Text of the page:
The Shape We Are In: Missing Panhandles

Because of factors like the secession from Virginia, the Mason-Dixon line and winding rivers, some consider West Virginia to be the oddest shaped state in the Union.  Could this be another reason for others to discount West Virginia?  Seems ridiculous, considering the fact that it’s uniqueness in shape reflects its unique people.  Actually, the “shape we are in” only fuels our pride and distinctiveness as West Virginians.

Just as they make fun of our culture and our people, let’s consider the way the rest of the world butchers our cartography.  Exhibit A – United States map puzzles.

Seriously, both panhandles bear the brunt of these massacres.  (Notice the smug New England states’ flawless lines.)


Looks like Ohio’s football knocked the Northern Panhandle clear into the Atlantic Ocean.



Here we can overlook the abbreviated “W” – but again the panhandles are nonexistant.


Here we are smooshed into lima bean.

Still use paper maps? Thanks to them, the Panhandles again suffer the consequences of ignorance.


Wait, Wheeling is next to Columbus?


Now we are on top of Richmond!


Oh no what happened to Martinsburg!


In the world of knick knacks, this magnet looks more like “Walk Like an Egyptian”.

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When the world comes down on us like this, like we always do, we shove the truth in their face.  In this case, we incorporate the state’s acurate outline in every way possible.


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West Virginia is “Almost Heaven”.  It might not be more true in the case of our shape.  Considering that, from the heavens you can make out the one and only WV.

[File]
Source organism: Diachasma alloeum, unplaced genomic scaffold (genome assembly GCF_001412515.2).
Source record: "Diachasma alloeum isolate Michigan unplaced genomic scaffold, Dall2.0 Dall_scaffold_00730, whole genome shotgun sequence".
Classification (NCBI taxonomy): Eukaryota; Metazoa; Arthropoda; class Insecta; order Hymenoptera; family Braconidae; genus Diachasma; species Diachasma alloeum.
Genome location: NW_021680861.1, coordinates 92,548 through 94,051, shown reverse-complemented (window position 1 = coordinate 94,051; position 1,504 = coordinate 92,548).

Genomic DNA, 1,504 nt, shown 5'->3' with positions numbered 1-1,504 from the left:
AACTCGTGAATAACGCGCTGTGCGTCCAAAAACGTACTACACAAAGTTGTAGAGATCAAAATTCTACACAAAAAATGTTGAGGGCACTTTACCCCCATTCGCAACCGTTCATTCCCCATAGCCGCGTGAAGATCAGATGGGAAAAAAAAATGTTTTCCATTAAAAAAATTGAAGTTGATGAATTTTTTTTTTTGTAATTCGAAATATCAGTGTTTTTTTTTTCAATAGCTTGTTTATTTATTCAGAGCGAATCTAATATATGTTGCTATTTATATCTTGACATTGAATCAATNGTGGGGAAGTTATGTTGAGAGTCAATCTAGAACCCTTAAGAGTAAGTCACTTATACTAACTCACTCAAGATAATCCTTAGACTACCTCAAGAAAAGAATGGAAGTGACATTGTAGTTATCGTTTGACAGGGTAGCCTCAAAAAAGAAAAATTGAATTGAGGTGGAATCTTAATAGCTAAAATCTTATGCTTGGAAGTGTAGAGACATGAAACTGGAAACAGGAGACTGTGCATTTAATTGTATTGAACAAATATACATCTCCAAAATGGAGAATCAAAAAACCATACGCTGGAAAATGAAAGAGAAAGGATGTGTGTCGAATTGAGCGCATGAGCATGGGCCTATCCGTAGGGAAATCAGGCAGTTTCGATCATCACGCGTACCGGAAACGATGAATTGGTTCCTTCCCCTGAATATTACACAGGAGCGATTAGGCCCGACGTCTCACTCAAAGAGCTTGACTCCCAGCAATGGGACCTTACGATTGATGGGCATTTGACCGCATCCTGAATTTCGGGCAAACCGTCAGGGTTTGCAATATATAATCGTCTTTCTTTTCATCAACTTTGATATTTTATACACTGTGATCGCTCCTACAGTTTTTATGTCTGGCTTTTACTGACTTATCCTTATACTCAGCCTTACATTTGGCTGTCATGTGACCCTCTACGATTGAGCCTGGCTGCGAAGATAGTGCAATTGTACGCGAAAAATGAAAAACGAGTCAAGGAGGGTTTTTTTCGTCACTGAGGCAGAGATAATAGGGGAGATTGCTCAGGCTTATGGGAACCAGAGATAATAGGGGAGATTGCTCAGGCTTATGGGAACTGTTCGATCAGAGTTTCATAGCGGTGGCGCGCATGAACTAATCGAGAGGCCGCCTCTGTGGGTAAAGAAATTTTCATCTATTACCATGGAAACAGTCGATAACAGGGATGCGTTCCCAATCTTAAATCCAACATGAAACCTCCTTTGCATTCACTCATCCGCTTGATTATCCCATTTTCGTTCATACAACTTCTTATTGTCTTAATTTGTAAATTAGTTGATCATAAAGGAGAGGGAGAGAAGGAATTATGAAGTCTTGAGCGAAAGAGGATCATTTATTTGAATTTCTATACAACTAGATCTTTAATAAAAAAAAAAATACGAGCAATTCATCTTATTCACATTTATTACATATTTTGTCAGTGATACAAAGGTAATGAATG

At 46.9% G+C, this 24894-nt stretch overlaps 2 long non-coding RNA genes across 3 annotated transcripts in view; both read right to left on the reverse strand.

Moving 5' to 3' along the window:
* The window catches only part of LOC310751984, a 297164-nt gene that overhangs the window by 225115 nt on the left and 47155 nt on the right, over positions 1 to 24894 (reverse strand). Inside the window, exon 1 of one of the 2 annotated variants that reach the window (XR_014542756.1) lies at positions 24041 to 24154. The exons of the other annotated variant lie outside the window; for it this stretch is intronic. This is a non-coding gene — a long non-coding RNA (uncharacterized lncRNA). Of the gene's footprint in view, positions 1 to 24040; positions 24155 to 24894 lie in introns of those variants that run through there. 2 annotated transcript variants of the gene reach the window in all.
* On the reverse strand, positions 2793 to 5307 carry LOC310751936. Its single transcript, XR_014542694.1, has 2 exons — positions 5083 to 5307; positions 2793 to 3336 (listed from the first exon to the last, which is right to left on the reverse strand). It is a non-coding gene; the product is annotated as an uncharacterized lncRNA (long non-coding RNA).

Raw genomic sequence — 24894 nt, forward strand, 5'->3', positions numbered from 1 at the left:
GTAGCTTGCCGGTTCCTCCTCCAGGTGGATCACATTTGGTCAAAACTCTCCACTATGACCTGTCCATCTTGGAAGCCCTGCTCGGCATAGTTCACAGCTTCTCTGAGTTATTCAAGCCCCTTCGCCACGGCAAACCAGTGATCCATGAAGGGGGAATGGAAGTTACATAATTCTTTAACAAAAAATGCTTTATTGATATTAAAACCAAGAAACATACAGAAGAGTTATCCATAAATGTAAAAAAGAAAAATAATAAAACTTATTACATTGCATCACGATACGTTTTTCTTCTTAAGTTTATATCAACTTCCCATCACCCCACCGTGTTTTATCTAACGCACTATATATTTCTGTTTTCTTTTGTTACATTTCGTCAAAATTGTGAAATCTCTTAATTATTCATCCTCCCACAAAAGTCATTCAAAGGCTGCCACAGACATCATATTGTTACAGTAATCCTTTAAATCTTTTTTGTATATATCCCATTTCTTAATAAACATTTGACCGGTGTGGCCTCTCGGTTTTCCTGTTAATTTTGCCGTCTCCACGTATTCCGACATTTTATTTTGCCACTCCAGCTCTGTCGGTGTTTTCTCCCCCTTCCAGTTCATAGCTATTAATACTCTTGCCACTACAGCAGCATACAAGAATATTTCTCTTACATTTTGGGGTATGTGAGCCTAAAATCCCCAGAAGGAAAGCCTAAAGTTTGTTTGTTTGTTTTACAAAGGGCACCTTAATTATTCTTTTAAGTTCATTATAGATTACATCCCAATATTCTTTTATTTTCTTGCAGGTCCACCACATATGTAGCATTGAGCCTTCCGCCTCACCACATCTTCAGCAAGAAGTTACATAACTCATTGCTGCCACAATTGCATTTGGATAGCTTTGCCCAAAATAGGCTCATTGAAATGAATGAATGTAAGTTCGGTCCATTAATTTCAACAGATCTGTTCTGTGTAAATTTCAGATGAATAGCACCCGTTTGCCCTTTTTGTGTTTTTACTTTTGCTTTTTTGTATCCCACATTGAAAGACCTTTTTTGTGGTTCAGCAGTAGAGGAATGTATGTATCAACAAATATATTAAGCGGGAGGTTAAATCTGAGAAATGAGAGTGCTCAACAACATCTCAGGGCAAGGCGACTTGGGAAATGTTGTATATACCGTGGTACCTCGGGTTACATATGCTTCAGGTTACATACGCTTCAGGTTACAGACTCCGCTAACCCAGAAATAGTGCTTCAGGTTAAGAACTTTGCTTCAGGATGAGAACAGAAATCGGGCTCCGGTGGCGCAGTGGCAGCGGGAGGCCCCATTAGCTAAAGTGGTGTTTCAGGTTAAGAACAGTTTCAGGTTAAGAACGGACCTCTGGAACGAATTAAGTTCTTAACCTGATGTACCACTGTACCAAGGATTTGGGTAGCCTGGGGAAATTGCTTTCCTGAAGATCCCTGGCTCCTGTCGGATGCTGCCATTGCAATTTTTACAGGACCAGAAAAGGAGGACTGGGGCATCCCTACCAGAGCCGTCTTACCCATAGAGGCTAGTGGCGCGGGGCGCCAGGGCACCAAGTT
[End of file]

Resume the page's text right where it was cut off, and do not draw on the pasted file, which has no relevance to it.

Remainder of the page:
This is a wireless carrier coverage map of the U.S. … white space indicates no coverage. Notice anything? Photo – Wikipedia


Satellite view of North America at night. West Virginia seems to be sleeping soundly with no light pollution. Photo – NASA

Some may say that West Virginians are out of shape.  Maybe.  But the shape we are in is unique.  In more ways than represented on an election map or a leather chain wallet.  Our uniqueness is our advantage and the fact that we embrace it time after time only makes us stronger.

Keep fighting the fight, Mountain State.


3 Responses

  1. Fritz Bayerlein

    Personally, I have always considered Wheeling to be a suburb of Pittsburgh, although given their laughable and utterly corrupt state legislature I would not for one second want to be a resident of Pennsylvania. At the same time I have seen enough of “down state” (way too much in fact) to understand that I have virtually nothing in common with those people. The fact that the northern panhandle is virtually ignored by the rest of the state suits me right down to my shoes.

    • Rochambeau

      The border between Pennsylvania and Virginia was the subject of dispute from the time of William Penn’s 1681 charter for his colony until a settlement was negotiated in 1779. The western boundary of PA ended up being a north-south line from a point 5 degrees of longitude west of the Delaware river at the latitude of the Mason-Dixon line. Land west of that but south of the Ohio River belonged to Virginia, and that created our Northern Panhandle. There’s an interesting read about it at

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